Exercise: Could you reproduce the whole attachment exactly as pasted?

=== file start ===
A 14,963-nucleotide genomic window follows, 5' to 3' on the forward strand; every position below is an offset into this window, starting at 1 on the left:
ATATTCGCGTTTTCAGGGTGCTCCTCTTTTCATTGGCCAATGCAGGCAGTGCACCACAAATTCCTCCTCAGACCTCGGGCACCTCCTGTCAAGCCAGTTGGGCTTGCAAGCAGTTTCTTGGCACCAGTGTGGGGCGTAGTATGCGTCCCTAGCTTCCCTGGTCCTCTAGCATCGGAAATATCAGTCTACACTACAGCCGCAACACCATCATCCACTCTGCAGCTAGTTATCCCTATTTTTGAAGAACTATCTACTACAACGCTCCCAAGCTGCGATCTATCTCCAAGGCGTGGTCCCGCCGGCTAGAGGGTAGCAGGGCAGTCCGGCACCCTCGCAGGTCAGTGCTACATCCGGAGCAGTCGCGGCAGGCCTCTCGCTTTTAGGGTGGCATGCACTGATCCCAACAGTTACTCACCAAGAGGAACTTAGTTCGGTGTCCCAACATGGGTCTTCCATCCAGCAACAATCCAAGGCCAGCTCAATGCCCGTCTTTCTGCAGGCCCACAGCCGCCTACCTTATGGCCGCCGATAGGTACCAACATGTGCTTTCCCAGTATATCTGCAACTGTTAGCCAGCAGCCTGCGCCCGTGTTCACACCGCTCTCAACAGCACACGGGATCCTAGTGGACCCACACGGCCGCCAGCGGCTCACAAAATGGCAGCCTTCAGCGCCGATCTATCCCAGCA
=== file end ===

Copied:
A 14,963-nucleotide genomic window follows, 5' to 3' on the forward strand; every position below is an offset into this window, starting at 1 on the left:
ATATTCGCGTTTTCAGGGTGCTCCTCTTTTCATTGGCCAATGCAGGCAGTGCACCACAAATTCCTCCTCAGACCTCGGGCACCTCCTGTCAAGCCAGTTGGGCTTGCAAGCAGTTTCTTGGCACCAGTGTGGGGCGTAGTATGCGTCCCTAGCTTCCCTGGTCCTCTAGCATCGGAAATATCAGTCTACACTACAGCCGCAACACCATCATCCACTCTGCAGCTAGTTATCCCTATTTTTGAAGAACTATCTACTACAACGCTCCCAAGCTGCGATCTATCTCCAAGGCGTGGTCCCGCCGGCTAGAGGGTAGCAGGGCAGTCCGGCACCCTCGCAGGTCAGTGCTACATCCGGAGCAGTCGCGGCAGGCCTCTCGCTTTTAGGGTGGCATGCACTGATCCCAACAGTTACTCACCAAGAGGAACTTAGTTCGGTGTCCCAACATGGGTCTTCCATCCAGCAACAATCCAAGGCCAGCTCAATGCCCGTCTTTCTGCAGGCCCACAGCCGCCTACCTTATGGCCGCCGATAGGTACCAACATGTGCTTTCCCAGTATATCTGCAACTGTTAGCCAGCAGCCTGCGCCCGTGTTCACACCGCTCTCAACAGCACACGGGATCCTAGTGGACCCACACGGCCGCCAGCGGCTCACAAAATGGCAGCCTTCAGCGCCGATCTATCCCAGCA